20 years ago I used to buy camera magazines because they had interesting articles. I stopped doing that after newer writers came into the magazines that didn't know much other than how to write an article. In fact they didn't really know how to research an article which meant that most of their work was of dubious to abysmal quality.
Long after the UK magazines had ceased to write anything but pap, some of the US magazines still had decent articles. I remember one suggesting the use of seed trays for developing prints as opposed to the proper print developing trays. It was an idea that would have worked as long as the print could reliably be kept from settling to the bottom of the tray.
Recently the magazines have been little more than gadget worship rags. In fact, that might be too much praise. They have become the equivalent of the television infomercial where a presenter demonstrates a product and says how great it is while trying to avoid smirking. I doubt I'd pay money for a magazine, these days. They're just too expensive to take to the outhouse to drag across your arse. That's all they're worth, these days!
The debates online seem to carry over to the articles written in the magazines. I wouldn't mind betting that the writers, in between burgers, do their research by reading internet abuse groups (can't really call them discussion groups).
Going back to the merits of different cameras, the whole battle started off with somebody asking whether people found their smartphones were taking over from other kinds of cameras. The answer for me is a resounding yes. Let me explain why...
- My smartphone takes darned good photos.
- I can be assured my photo has been automatically uploaded quickly after taking it.
- Because my photo is stored in the cloud, it can be accessed and shared easily.
- I'm rarely anywhere without my smartphone.
- My phone is easily portable in my pocket.
- Each image is marked with time, date and location.
How about my DSLR, my mirror less camera or my elderly zoom compact? Well, they're all bulky. A lot bulkier than my phone. In order of bulkiness, my DSLR is the biggest and my zoom compact ties with my mirror less camera.
To use the DSLR or the mirror less, I have to make sure the battery is charged. It's not something I use daily, weekly or even monthly so when I want it, the battery is usually dead. The zoom compact takes AA batteries but only gets used for VGA video due to the image quality just not being that great any more.
I was given the zoom compact back in 2004 when they were new for $500. Now I couldn't get $5 for it at a flea market. The DSLR I bought back in 2006 together with a ton of camera bits back when somebody abusively sold me on the idea of doing photography as a business. Since then I've managed to sell all but the bits I use. Having said that, the last time I used my DSLR was April of 2015. I did get a mirror less camera in the hope I'd be able to use that more yet it sits unused on my nightstand. Fortunately I bought it secondhand so not much money is invested.
The camera I use the most? My cellphone! 40 photographs this week. Thousands over the last few years. Would I regret selling my DSLR? I don't think so. I didn't regret selling the stuff I bought for the mythical photography business. What I regret the most is being hoodwinked and the money that was lost.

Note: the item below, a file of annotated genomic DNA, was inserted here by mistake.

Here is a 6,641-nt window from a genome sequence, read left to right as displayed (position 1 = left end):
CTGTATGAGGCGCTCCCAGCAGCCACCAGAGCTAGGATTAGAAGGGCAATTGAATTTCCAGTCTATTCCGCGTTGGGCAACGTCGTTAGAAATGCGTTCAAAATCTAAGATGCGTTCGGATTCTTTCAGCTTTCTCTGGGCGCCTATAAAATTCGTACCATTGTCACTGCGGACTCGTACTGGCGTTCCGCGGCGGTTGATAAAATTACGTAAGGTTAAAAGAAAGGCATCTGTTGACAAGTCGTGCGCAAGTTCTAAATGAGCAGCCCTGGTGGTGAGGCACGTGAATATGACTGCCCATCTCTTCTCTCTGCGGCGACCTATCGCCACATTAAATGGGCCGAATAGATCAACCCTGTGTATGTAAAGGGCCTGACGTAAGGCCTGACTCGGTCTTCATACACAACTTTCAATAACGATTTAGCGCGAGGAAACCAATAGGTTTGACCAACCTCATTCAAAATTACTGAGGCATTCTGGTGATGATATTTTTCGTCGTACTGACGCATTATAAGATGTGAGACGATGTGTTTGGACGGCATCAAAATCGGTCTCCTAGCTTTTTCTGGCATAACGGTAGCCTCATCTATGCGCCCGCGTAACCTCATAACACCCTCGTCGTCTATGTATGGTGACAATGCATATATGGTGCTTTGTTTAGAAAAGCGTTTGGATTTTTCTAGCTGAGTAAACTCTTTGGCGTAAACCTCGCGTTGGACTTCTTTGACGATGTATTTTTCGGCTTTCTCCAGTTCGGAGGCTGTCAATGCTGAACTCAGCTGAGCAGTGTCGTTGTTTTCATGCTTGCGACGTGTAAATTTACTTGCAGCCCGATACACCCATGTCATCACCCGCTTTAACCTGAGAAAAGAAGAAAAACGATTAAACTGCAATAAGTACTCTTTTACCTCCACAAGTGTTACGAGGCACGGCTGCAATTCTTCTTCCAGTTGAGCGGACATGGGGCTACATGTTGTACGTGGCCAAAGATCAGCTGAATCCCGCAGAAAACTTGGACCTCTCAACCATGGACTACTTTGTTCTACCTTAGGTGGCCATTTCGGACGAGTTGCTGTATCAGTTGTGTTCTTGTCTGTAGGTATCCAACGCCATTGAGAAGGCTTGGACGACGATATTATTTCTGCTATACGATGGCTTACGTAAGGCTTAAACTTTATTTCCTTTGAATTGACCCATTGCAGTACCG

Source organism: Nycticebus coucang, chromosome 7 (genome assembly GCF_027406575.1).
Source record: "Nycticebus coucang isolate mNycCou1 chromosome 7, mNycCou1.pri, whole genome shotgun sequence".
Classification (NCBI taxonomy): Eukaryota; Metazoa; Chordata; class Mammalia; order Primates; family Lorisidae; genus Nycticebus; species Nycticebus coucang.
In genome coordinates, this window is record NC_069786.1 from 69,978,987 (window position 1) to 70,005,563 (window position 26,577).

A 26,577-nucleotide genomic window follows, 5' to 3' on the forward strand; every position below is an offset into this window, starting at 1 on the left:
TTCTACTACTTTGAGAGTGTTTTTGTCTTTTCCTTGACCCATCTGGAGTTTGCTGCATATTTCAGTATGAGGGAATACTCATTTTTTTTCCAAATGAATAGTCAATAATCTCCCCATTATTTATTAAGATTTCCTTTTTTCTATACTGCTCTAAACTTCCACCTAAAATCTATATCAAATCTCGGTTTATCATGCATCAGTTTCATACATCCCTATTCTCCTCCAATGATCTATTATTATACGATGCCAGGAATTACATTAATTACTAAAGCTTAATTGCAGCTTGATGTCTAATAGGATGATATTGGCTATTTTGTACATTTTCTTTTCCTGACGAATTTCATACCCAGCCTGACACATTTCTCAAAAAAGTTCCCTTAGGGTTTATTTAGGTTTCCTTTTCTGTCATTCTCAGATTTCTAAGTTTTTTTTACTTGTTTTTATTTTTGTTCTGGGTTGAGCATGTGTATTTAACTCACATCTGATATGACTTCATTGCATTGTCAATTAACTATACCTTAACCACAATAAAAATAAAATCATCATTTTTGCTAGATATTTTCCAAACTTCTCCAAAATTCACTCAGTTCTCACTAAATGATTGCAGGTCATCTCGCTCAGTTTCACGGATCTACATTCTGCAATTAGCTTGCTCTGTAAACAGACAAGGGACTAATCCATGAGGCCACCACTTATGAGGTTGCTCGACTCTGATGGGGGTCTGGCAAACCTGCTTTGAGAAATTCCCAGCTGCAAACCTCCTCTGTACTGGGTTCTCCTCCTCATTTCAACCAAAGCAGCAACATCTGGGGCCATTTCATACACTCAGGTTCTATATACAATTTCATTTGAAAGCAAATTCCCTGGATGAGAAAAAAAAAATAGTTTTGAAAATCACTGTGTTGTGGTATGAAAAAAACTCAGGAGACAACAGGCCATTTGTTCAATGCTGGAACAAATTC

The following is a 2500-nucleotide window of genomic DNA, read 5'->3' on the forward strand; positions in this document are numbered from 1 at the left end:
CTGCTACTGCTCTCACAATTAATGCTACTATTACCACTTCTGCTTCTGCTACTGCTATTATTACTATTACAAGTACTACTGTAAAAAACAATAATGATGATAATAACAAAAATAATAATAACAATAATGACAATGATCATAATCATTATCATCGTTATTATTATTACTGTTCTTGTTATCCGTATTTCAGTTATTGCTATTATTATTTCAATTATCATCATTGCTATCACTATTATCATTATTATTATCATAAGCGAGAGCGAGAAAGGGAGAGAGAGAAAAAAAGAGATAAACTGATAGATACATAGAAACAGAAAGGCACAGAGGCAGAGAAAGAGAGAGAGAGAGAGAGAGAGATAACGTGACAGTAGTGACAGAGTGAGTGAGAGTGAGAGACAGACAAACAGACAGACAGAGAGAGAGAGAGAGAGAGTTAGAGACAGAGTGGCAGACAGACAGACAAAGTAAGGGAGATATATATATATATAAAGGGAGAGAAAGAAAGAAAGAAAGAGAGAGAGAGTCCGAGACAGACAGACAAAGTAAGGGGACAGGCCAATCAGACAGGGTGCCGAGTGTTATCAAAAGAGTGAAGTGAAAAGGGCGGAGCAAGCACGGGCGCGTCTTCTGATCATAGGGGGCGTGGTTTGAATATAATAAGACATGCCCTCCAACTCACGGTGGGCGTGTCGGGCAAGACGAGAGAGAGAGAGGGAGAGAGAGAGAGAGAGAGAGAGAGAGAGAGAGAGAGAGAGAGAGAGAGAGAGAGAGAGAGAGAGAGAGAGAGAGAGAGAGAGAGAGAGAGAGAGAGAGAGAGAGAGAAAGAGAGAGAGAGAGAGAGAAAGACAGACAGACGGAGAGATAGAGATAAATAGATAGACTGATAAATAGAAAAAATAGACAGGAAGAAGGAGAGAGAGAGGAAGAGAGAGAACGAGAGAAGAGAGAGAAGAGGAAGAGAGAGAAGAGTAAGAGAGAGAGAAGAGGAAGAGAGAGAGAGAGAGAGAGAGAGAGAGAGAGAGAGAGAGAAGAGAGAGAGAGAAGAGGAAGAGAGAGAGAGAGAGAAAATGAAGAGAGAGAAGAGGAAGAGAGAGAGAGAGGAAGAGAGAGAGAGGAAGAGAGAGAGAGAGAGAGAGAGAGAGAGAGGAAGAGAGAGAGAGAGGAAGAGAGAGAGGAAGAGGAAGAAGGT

I would retain the mirror less camera. At the moment I'm unable to get the same image quality from my 2012 mirror less compact that I can from my 2005 DSLR but then I have not used it much and don't have the ability to manipulate raw image files for it. I had hoped that my elderly MacBook would do it but the operating system is too elderly and cannot be upgraded further. I'd hoped that the Toshiba Cambio device would allow me to load and manipulate raw files on my iPad but it seems the device just doesn't work. Thus, I can't get much out of my mirror less at the moment other than JPEG files.
So, where does that leave me? Definitely in need of a laptop upgrade in order to do anything further with photography.
Where does that leave the guy/guyette that left original question? Well, my answer is look at the numbers. The top two cameras used by Flickr users are phones. Of the top 42, most are phones. That tells me that we have achieved universally acceptable image quality on phones. These days, knowing what I do about photography, I don't think I'd ever buy a DSLR and certainly never anything brand new.
In the laughably abusive comments on the discussion group, it was suggested that Americans and lard arses were too wimpy to carry big DSLRs. The truth is as above, the equipment is hard to justify. Why should anybody go to all the bother of carrying a DSLR or mirror less camera or even a zoom compact when their phone produces really acceptable images? I'm not a lard arse nor am I wimpy. I believe in practicality.
Yes, a DSLR used correctly will produce a technically improved image but why stop there? Why not use a medium format digital by Hasselblad? Why stop at Hasselblad? Why not go for a digital view camera? "Cost" I hear you cry, all you who decry others choices to somehow validate your own. Does cost mean that a digital view camera is no good? No it just means the people on forums cannot afford a digital view camera and can only decry those with cameras they view as inferior.
I, for one, don't feel the endless sparring over cameras and worship of equipment furthers photography. Is it not better just to admire a good image? It does not matter whether it was taken with a box brownie or the latest marvel of technology. Some images are not even that great but are very noteworthy such as the photograph of Paris rooftops. Why is that so important? Only because it's just about the first surviving photograph!